The Revolution Starts Now Image
Metascore
74

Generally favorable reviews - based on 17 Critics What's this?

User Score
7.0

Generally favorable reviews- based on 10 Ratings

Your Score
0 out of 10
Rate this:
  • 10
  • 9
  • 8
  • 7
  • 6
  • 5
  • 4
  • 3
  • 2
  • 1
  • 0
  • 0
  • Summary: The highly political singer-songwriter returns with his 13th studio outing, which includes a duet with Emmylou Harris and a love song ("Condi Condi") about the current National Security Advisor.
Score distribution:
  1. Positive: 13 out of 17
  2. Negative: 0 out of 17
  1. 91
    His characters feel like individuals, not archetypes. [Sep 2004, p.114]
  2. All hail the new Johnny Cash. [Oct 2004, p.132]
  3. 80
    It's a fine album, mixing lean rock anthems... with the kind of ballads lesser artists would need years to write. [Oct 2004, p.116]
  4. While the record finds Earle at his most outspoken, it also finds him treading water stylistically, comfortably wearing down the same groove he's occupied since 1997's El Corazon.
  5. Earle's polemics are much stronger than the work of your typical "protest" songwriter, and this is a better focused and more passionate work than Jerusalem.
  6. Good as some of these songs are... they're not quite enough to foment a revolution
  7. Sure, we're living in politically charged times, but Earle's Revolution warrants fewer rants and more transcendental blues.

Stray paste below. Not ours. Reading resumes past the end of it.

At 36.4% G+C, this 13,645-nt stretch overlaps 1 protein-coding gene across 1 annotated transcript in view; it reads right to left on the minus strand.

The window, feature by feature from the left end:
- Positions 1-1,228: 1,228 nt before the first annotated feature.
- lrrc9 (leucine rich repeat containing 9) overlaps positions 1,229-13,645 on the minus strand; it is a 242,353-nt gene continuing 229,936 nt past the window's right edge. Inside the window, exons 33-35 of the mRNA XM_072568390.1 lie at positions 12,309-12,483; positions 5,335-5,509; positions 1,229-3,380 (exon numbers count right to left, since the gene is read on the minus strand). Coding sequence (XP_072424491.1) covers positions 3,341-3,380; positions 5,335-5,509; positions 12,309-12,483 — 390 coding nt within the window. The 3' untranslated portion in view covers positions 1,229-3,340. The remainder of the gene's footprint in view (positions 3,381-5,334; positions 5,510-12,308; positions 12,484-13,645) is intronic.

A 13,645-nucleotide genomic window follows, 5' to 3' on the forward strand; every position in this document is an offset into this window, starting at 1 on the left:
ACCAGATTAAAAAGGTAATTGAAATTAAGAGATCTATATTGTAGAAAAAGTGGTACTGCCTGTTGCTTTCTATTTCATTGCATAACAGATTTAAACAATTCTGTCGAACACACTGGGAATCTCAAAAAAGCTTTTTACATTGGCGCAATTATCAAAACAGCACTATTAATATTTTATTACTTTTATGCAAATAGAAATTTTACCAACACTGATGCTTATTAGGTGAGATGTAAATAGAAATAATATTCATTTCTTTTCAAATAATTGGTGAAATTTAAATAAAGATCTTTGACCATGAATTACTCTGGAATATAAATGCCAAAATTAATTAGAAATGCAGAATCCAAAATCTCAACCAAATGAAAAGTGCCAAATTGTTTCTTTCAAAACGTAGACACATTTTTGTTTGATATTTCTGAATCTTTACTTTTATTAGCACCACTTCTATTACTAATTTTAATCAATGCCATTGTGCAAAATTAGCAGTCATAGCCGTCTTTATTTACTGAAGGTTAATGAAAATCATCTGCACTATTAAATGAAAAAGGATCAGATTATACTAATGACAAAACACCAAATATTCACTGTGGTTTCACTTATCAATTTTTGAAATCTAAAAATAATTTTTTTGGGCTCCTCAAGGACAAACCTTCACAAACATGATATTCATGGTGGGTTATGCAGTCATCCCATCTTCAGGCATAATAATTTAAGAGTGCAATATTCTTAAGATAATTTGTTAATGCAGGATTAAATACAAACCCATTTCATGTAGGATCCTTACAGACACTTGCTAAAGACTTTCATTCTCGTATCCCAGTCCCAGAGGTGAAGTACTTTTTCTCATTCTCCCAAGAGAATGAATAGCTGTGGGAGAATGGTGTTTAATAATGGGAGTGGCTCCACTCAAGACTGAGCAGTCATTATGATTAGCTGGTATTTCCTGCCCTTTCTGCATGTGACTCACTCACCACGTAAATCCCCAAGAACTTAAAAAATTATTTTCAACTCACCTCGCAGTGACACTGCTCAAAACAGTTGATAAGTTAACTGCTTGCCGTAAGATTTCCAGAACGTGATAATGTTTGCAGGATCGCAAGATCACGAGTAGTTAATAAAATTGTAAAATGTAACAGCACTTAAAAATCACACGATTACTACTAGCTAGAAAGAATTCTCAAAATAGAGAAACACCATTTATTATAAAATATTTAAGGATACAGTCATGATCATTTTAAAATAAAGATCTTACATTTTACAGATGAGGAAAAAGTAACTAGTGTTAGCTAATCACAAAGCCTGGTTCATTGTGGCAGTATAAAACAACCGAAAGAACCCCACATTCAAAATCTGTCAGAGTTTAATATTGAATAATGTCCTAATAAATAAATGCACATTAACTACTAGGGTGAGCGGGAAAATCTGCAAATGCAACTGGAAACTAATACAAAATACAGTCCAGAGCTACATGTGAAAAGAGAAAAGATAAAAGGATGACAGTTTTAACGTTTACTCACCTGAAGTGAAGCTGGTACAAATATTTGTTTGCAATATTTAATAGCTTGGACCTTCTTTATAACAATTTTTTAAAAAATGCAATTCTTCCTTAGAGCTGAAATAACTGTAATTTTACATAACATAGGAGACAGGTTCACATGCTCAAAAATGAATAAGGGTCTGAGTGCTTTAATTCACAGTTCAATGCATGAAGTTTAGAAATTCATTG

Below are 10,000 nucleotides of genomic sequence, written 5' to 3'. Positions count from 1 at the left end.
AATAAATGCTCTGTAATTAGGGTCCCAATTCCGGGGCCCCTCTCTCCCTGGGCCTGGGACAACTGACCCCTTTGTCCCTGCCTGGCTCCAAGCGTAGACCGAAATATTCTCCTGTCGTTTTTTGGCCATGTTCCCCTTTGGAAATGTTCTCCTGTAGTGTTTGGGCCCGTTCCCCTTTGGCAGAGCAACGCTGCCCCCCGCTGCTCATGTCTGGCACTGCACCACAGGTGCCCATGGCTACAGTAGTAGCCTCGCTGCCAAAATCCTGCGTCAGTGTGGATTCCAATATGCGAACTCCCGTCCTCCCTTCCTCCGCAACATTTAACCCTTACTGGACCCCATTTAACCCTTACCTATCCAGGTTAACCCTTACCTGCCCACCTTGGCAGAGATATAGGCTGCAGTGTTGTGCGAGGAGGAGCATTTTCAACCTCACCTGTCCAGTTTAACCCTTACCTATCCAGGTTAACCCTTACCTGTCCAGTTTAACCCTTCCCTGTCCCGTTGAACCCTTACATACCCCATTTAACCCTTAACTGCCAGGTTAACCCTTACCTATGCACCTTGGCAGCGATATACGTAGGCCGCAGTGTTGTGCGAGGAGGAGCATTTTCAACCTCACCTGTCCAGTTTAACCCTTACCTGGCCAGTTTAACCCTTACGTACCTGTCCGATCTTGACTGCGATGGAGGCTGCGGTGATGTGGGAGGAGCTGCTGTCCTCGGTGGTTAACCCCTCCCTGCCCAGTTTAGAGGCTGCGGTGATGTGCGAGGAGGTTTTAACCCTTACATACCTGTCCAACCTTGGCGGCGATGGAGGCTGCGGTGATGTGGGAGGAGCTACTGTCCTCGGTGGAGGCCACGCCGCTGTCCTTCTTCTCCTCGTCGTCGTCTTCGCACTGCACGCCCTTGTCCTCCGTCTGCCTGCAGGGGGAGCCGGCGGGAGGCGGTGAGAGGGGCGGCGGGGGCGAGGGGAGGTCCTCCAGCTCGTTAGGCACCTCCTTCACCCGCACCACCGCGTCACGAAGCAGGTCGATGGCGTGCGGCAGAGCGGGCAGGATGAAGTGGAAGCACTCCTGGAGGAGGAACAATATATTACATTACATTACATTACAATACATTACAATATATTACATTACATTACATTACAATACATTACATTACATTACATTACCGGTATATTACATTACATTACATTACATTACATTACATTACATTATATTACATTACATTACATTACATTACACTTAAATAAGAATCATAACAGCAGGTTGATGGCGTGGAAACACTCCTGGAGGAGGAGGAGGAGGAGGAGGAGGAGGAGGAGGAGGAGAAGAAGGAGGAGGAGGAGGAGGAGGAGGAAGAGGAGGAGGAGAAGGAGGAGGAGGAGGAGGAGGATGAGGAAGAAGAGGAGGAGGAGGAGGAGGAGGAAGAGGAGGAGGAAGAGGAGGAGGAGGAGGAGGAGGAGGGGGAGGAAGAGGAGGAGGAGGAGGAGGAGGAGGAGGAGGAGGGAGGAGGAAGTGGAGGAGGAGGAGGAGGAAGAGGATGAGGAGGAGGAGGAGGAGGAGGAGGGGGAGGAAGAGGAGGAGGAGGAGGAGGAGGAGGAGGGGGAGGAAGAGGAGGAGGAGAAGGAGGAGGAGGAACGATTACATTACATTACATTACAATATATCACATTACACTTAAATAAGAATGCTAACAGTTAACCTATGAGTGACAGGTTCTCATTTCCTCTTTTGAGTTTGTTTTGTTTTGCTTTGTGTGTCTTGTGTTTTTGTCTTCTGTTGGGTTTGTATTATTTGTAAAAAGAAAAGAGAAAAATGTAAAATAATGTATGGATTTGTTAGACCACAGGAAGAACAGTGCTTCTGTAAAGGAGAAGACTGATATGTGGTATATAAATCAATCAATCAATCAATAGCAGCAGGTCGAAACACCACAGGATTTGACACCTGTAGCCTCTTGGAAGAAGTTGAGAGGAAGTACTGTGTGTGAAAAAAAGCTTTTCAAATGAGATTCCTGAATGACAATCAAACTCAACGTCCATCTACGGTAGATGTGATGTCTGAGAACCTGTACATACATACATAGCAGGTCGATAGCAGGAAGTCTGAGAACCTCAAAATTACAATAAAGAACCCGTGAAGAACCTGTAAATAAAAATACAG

See all 17 Critic Reviews

Score distribution:
  1. Positive: 4 out of 6
  2. Mixed: 0 out of 6
  3. Negative: 2 out of 6
  1. JohanF
    Aug 27, 2004
    10
    Great political album!
  2. BrandonS
    Aug 24, 2004
    9
    Basically, it picks up where "Jerusalem" left off. No big surprises, just more great music from the best guy out there.
  3. HarlanT
    Jan 19, 2005
    9
    I cried the first time I heard "Rich Man's War." This is the finest of modern protest music.
  4. RichardH
    Jun 30, 2005
    8
    The title track alone is worth having the disc- fiery, rocking, motivating. To Kyle C., a vast majority of great artists have always been The title track alone is worth having the disc- fiery, rocking, motivating. To Kyle C., a vast majority of great artists have always been politically inclined, and generally to the left. Tell you anything? Also, I think you meant "p*ssed [you] off to no END"-not extent. Learn your grammar from W.? Expand
  5. PaulM
    Feb 11, 2005
    1
    Used to love this guy, since he started, in fact. His Woody Guthrie of the times act is pretty lame and his politics are very immature(see; Used to love this guy, since he started, in fact. His Woody Guthrie of the times act is pretty lame and his politics are very immature(see; Fuck the FCC).... I saw him live tonight. His voice and energy are flagging. Maybe he should run for dog catcher somewhere and just take a break from music. He left the best of his talents back in the mid-90s somewhere.... Collapse
  6. kylec
    Dec 9, 2004
    0
    Earle could have been a legend, I wish artists would stay way from politics...as a Republican, this album pissed me off to no extent.